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What doctor do I see now?
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celiacjill posted:
Hello,
I am a 32 year old athletic female with celiac sprue disease, Polycystic ovarian disease, GERD, and have suffered a hip ("stress") fracture in 2007 from running. I have had a recent DXA scan done which showed my left arm T-score to be at -2.6. (my other, non-fractured hip, and spine where within normal range.) My primary doc referred me to a rheumatologist who ordered more tests. My calcium, urine 24hr states a result of 78.3 which is considered Low. (My PTH and creatinine were normal, so we know there is no parathyroid issue.) So far my assessment is "idiopathic osteoporosis unknown cause". My rheumatologist has been trying to contact a specialist at Columbia to see me for a bone biopsy or ct scan, but has been unsuccessful. The only resolution I have right now from her is to take more calcium. (I have been taking 500mg/day since the hip surgery, but now I take 1000mg/day.) I have had no response from this rheumatologist for several weeks as to where to go from here. I feel like I have hit a dead end. Due to the lack of response from this doctor, I feel like I have to do my own research. Who do I see next? An endocrinologist?
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bonebabe responded:
Have you contacted the rheumatologist to follow up? You could do one of two things if you're not satisfied with the rheumatologist...see a gastroenterologist or look at the ISCD website (www.iscd.org ) to find an osteoporosis specialist in your area.

Have you gone through menopause? Treatment options are limited by your menopausal/childbearing status.

As for your calcium, when you take it, be sure to spread it out throughout the day as the body can only absorb 500-600 mg at a time. Your GERD and celiac hamper this too. Try a chewable calcium supplement like Viactive (WalMart has a generic). Also take a Vit D supplement - 1000 IU each day. This can be taken at any time.
 
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celiacjill replied to bonebabe's response:
Yes, I have contacted the rheumatlogist to follow up and they haven't got a clue since they were hoping the specialist at Columbia would guide them to the right direction.
No, I am 32 years old so I haven't gone through menopause. I have not had any children but would like to in the next couple of years.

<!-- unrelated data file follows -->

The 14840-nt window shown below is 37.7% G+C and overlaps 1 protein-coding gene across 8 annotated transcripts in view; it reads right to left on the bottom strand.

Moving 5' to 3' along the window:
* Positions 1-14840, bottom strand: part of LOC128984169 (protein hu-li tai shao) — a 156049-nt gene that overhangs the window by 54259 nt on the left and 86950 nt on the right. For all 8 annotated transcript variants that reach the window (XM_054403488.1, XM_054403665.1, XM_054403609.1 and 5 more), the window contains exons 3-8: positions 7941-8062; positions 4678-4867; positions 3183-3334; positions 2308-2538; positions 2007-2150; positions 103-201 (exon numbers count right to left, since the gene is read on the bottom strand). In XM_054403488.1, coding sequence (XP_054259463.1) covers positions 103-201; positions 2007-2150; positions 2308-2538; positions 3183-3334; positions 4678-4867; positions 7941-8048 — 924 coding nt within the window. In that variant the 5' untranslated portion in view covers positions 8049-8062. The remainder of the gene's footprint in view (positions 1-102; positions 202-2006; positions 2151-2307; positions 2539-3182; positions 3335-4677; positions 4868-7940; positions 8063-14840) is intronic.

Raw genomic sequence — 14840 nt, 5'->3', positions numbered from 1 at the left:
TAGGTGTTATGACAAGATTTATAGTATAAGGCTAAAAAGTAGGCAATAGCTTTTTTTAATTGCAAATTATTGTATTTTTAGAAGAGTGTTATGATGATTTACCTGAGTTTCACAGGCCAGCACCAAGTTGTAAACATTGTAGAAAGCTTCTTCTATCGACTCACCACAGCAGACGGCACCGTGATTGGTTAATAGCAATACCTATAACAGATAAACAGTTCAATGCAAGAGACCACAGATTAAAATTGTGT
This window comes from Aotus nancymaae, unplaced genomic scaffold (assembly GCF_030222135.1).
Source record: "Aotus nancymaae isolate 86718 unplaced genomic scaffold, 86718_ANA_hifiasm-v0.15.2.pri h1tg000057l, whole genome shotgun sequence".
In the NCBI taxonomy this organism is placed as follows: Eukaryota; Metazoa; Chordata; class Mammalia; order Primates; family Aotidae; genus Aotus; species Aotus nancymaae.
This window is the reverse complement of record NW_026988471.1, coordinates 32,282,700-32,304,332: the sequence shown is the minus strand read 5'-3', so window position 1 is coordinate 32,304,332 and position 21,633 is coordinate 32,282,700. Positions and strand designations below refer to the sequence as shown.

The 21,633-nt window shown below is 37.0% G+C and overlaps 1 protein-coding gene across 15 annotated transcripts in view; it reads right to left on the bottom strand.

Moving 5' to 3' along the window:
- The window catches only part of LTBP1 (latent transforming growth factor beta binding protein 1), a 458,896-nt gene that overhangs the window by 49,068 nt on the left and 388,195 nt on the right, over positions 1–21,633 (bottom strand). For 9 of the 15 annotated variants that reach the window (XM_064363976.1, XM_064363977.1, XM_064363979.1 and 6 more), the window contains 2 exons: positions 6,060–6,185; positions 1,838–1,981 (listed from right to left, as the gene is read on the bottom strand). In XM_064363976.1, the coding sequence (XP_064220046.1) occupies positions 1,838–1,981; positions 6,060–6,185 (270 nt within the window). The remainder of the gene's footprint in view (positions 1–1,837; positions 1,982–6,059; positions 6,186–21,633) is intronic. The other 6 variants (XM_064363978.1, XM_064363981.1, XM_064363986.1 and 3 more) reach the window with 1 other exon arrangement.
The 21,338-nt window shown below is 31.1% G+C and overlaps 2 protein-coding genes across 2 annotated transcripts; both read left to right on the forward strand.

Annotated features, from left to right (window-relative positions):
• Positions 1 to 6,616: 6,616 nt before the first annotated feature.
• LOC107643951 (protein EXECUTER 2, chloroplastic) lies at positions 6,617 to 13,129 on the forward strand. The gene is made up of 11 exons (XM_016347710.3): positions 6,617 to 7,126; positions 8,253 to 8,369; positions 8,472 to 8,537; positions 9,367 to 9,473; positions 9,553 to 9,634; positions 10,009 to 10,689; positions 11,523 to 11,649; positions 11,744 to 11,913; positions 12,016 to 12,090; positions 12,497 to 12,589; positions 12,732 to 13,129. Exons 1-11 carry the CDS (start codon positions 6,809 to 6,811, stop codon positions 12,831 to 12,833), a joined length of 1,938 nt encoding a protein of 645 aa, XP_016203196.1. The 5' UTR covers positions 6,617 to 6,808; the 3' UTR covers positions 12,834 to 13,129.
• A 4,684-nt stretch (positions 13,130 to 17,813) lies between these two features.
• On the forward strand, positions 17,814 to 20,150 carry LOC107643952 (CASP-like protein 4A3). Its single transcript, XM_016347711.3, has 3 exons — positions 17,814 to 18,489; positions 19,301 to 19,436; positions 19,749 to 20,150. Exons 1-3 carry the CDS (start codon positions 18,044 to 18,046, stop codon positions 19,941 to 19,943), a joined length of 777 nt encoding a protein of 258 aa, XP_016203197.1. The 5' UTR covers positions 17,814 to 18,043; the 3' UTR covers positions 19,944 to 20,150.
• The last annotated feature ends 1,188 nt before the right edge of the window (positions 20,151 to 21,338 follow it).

I take 500 mg calcium after lunch, and then the other 500 mg after dinner. I prefer Target's brand "up & up", or Vitafusion adult gummy calcium. It also includes Vitamin D. (The Viactive has alot of garbage in it that is not necessary like hydrogenated oils.)
Thanks for the feedback bonebabe!
 
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bonebabe replied to celiacjill's response:
So then, you have low bone density, are premenopausal, have a malabsorption problem, have had a nontraumatic fracture and are a runner.

Lots of red flags. I do hope you can get some doctor to followup with testing to determine the cause of your low bone density. It may very well be that during your bone forming years, you didn't absorb enough calcium to reach your peak bone mass. It's not that you're losing, it's that you never gained. One scenario.

At this point, if I were you, I would research the ISCD and NOF websites (www.iscd.org and www.nof.org ) for all the information I could get. I would continue with the calcium and Vit D......and.....I would stop running. Running is a risky choice if the bone density is low. Power walking would be a better option.

It's possible, at your age, that you could still amass some bone density. Keep in mind that as you approach and go through menopause, you can lose up to 20% of what you have now. Also being pregnant and breast feeding will deplete you bone mass - at least temporarily.

Having had one fracture puts you at twice the risk of having another. I would ask my primary doc or orthopedic to order some physical therapy for body mechanics and ADL's (Activities of Daily Living) to reduce your chance of another fracture.

At this point, there's not much we know or can do about premenopausal osteoporosis unless there's an underlying cause that can be addressed. All you can do is what you're doing and not take chances.

I hope you find a good doctor, stay upright and healthy and have as many children as you want
 
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NATIONAL OSTEOPOROSIS FOUNDATION
Susan Randall, RN, FNP-BC, MSN responded:
The National Osteoporosis Foundation may be able to help you. Please call us at 1-800-231-4222 and ask to speak to a Health Education Specialist. The best time to call is between the hours of 9 am and 5 pm, EST, Monday through Friday.
 
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celiacjill replied to bonebabe's response:
Thank you for all of the great information.
I was blessed with the opportunity to see an amazing doctor and am finally getting the information that I need. Before, it seemed as if no one was willing to help me and really look into my history, but now I know that is not true.
Thanks again for your insight Bonebabe!


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